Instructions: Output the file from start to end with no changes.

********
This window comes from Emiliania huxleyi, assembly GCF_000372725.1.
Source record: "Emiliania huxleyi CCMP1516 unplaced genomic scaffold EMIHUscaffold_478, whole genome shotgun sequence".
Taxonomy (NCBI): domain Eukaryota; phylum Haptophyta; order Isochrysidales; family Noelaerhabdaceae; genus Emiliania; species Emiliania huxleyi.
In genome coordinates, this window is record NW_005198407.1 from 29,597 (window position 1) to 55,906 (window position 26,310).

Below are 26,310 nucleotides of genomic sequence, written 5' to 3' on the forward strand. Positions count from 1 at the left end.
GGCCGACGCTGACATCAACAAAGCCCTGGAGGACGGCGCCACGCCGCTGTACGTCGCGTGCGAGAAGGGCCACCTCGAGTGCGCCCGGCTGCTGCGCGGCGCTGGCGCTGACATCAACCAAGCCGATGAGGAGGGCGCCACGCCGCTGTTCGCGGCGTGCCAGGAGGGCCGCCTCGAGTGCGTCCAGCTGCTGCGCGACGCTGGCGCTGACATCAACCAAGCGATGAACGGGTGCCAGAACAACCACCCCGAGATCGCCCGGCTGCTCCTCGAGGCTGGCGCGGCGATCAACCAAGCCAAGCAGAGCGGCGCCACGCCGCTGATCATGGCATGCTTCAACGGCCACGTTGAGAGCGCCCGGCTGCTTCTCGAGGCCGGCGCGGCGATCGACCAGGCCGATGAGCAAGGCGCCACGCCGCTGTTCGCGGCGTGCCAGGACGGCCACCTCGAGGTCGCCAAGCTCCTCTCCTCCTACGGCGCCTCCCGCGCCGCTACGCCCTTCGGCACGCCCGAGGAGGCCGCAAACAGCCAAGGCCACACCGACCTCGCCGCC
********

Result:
This window comes from Emiliania huxleyi, assembly GCF_000372725.1.
Source record: "Emiliania huxleyi CCMP1516 unplaced genomic scaffold EMIHUscaffold_478, whole genome shotgun sequence".
Taxonomy (NCBI): domain Eukaryota; phylum Haptophyta; order Isochrysidales; family Noelaerhabdaceae; genus Emiliania; species Emiliania huxleyi.
In genome coordinates, this window is record NW_005198407.1 from 29,597 (window position 1) to 55,906 (window position 26,310).

Below are 26,310 nucleotides of genomic sequence, written 5' to 3' on the forward strand. Positions count from 1 at the left end.
GGCCGACGCTGACATCAACAAAGCCCTGGAGGACGGCGCCACGCCGCTGTACGTCGCGTGCGAGAAGGGCCACCTCGAGTGCGCCCGGCTGCTGCGCGGCGCTGGCGCTGACATCAACCAAGCCGATGAGGAGGGCGCCACGCCGCTGTTCGCGGCGTGCCAGGAGGGCCGCCTCGAGTGCGTCCAGCTGCTGCGCGACGCTGGCGCTGACATCAACCAAGCGATGAACGGGTGCCAGAACAACCACCCCGAGATCGCCCGGCTGCTCCTCGAGGCTGGCGCGGCGATCAACCAAGCCAAGCAGAGCGGCGCCACGCCGCTGATCATGGCATGCTTCAACGGCCACGTTGAGAGCGCCCGGCTGCTTCTCGAGGCCGGCGCGGCGATCGACCAGGCCGATGAGCAAGGCGCCACGCCGCTGTTCGCGGCGTGCCAGGACGGCCACCTCGAGGTCGCCAAGCTCCTCTCCTCCTACGGCGCCTCCCGCGCCGCTACGCCCTTCGGCACGCCCGAGGAGGCCGCAAACAGCCAAGGCCACACCGACCTCGCCGCC